“There was a man attached to this needle. Have you seen him?” – Jane to a nurse. I laughed so hard at that one! What a way to phrase a question…

  • reviewbrain

    I *knew* I forgot something! For the record, I don’t think Sarah left her son. It would make more sense to me that she and Rigsby have agreed to have joint custody; they keep him for an equal amount of days in the week.

    Okay, I’m in love with your theory that Jane wanted to ask Lisbon out. Just cause, well I don’t wanna say…
    About your theory of the team coming together, you’re probably right. But I find the prospect of friction more interesting. Maybe it was wishful thinking on my part :p

  • JustMe

    I do love your reviews Brain, of course you either see an evil side to Jane I don’t or I like to think that he is moral but by his own standards. I don’t see Jane as inherently evil but he is capable of bad things for what he sees as the greater good. Am I making sense?

    I do think that Jane is definitely far more possessive and controlling as the years roll on of Lisbon to the point that he is almost caveman in a three piece suit. If one can be both, it would be him. But she also lets him. He ALWAYS positions himself between Lisbon and other men that he sees as threatening to their relationship. As you say, god forbid if she ever dates. Makes me think that he may have an inkling that Mancini is interested in her so he is going to make sure she stays where he thinks she belongs, which is with him and that is incredibly selfish. He can’t or won’t give her what she needs due to some odd sense that if he does RJ will target her more, but he won’t give her up either.

    I agree that Sarah wouldn’t leave Ben but shared custody so I just saw it as Rigsby’s week with Ben.

    I also noticed that this was an episode of family and how you can’t escape them. I think it is an allusion to all of them in the Serious Crimes and to their own relationships with each other. It also just shows what family will do for family and that it shows the strength of their bond. For good or bad, they will stand for each other with Jane and Lisbon as the ersatz parents. They have made their own family and it could also be to show that they only trust the ones on the team and I hope it is proven later in the year that it is a good thing that they do. I really don’t want their faith in each other shredded, tested yes, destroyed no.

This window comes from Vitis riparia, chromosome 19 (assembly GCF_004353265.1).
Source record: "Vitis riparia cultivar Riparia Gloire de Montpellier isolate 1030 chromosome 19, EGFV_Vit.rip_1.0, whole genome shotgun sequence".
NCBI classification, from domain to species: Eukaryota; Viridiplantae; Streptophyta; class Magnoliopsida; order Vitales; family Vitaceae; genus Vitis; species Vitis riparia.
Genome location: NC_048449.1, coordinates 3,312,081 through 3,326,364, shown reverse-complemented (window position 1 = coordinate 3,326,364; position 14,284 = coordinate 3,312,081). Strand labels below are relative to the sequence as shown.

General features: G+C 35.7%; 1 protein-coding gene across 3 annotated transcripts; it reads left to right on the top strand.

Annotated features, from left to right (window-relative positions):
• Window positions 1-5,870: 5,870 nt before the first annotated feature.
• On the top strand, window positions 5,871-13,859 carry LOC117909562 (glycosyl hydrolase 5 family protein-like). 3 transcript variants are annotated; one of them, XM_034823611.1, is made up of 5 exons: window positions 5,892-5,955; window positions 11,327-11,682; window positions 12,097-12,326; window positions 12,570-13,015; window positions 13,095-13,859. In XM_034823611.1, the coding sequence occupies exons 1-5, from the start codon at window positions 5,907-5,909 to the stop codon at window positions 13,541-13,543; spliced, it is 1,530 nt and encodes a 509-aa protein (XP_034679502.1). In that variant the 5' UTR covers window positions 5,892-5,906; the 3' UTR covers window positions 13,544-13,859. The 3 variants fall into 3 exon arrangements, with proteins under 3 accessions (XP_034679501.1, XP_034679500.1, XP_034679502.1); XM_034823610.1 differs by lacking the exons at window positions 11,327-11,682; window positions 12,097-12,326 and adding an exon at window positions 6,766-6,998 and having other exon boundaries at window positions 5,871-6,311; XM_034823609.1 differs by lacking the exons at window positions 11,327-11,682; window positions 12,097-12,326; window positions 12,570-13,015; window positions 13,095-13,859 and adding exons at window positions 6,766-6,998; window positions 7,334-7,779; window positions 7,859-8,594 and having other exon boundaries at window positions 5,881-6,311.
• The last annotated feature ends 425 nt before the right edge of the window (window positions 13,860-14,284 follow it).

It was a great episode and I just wanted to put my two cents out there.

    I do have one pet peeve, when Laroche said that it was the word of the team that Moss fired his gun, woudln’t there have been gun powder residue all over the corpse that they could have tested for instead of Laroche being so nasty to them? I think that Jane did call Rigsby but it was out of his inherent naivete and not a malevolent need for Rigsby to get his revenge. I still think Jane has his own morality that is very black and white but how he gets to what he sees as justice, is alot of shades of grey.

  • reviewbrain

    Hmm. Could it be La Roche thinks Jane (or the team) might have faked the evidence? Shot off Moss’s gun *after* they killed him? I wouldn’t blame him if he did. Jane’s planted evidence before.
    It’s not that I think Jane is evil. But his being so hung up on his own moral code and his general disdain of the law and people who actually respect it annoys me to know end. Jane naive? I adore the thought. I just don’t think it likely as it as the writers tend to prefer to focus on his all-knowing jerkiness. Could it be the reason Jane was annoyed with La Roche is because, like me, he assumed the worst of him? I love the prospect. Truly I do. I’m just not sure given all that we know about Jane’s love for revenge, that it’s that realistic. I’m going to need more proof before I believe it. I love the guy, which is why I want to see him grow past his egotistic and manipulative behavior. If you’re right then maybe he’s already started to. I hope so. I’ve been wrong before🙂

  • Cece

    LaRooooooooche! Yes! Like you, I love his character and he is welcome back any time. The man absolutely has Jane’s number and I like that there is at least one person on the show who does. The scenario LaRoche described had not occurred to me but as soon as he shared it it made perfect sense. He was absolutely right. About everything. Everything. ITA with you about your frustration with Jane’s presumption that Rigsby would want the same kind of vengeance that he does. Papa Rigsby had just died. Poor Rigsby was overcome with grief and anger on top of all of his very complicated previously held emotions regarding their relationship, or non-relationship as the case may be. I don’t think a Rigsby whose emotions weren’t running so high would do anything to jeopardize his ability to be a good and *present* father to Ben. That was made clear, IMHO, prior to Steve Rigsby’s death, when Rigsby remarked that he wasn’t interested (quite rightly) in any parenting advice from him. It’s doubtful the show will follow up with it, but I do wonder how Rigsby would feel about his actions and the situation in the long term, once the dust settles.